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I have claim data structured by age groups and I am trying to test the assumed claim means for each age group against the actual data.

It is a mixture distribution where around 75% of the sample population has not experienced any claims and the rest ($X|X$>0) is highly skewed.

I am having a hard time deciding myself for a method and how to soundly justify my election. I have thought of the following:

1) Since if I sample my data, the distributions of the sample means look normal (and a saphiro test confirm they are) for most groups, I thought at first that a one-sample t-test was not a bad idea. Then again I read contradicting information on this (see below), and not being myself an statistician I gave up.

t-test on highly skewed data

Independent samples t-test: Do data really need to be normally distributed for large sample sizes?

(I realize their problems are different since I am not trying to compare the means of two samples).

2) Then I looked into bootstrapped CIs for the mean, first perfoming a calculation to determine the appropiate size of the samples for each group separately. The problem is I am unsure about bootstraping a realization of a subset of a population, specially given that some groups do not have much data (then again, in this case 1) is just as bad).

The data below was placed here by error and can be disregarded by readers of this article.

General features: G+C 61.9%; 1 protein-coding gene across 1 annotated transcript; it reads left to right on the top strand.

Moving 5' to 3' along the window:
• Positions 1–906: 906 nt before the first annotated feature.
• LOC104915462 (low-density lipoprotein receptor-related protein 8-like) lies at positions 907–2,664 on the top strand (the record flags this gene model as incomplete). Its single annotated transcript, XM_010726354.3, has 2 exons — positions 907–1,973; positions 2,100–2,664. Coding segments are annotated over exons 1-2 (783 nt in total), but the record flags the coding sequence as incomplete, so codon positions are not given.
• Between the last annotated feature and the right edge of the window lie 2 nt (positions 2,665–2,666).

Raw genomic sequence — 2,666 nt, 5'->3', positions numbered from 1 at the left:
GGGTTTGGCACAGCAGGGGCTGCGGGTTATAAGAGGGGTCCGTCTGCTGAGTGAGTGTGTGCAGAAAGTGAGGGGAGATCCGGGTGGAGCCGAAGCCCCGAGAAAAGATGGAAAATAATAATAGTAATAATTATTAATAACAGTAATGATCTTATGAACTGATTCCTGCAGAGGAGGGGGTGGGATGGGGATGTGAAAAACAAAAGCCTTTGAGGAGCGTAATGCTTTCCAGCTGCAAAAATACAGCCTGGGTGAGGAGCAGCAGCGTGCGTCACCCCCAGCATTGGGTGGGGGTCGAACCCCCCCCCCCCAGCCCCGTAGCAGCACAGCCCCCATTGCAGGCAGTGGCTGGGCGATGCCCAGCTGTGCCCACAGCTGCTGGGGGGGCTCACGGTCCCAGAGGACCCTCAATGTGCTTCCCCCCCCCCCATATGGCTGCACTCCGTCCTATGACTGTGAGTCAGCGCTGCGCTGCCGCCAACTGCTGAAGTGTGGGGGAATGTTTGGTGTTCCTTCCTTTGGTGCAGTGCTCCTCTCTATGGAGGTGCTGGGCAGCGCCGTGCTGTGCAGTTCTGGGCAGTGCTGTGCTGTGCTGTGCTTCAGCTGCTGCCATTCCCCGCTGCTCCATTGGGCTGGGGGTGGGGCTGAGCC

What do you think? How would you proceed, and how would you justify it?

Does it even make sense to try to validate such assumptions in this way?

I think it would make my life much easier (and it would be also more reasonable) if calculations were done on the basis of claim frequency ($E(X>0)$) and severity ($E(X|X>0)$), instead of claim mean $E(X)$, don't you think? Sadly it is not done this way and I cannot "separate" the assumption with the data I have.

A last question, even if I have a mathematics degree, I do not rely on myself when the statistics get a bit complex. Which resource could you recommend me to clear up these concepts, when data gets a bit tricky? I think an entry level book on inference would not help me (I have been already exposed to those).

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    $\begingroup$ "and a saphiro test confirm they are" - not a correct understanding of the result of the test -- failure to reject normality does not imply normality. The correct name of the test is Shapiro-Wilk. $\endgroup$
    – Glen_b
    Jun 13 '18 at 7:01

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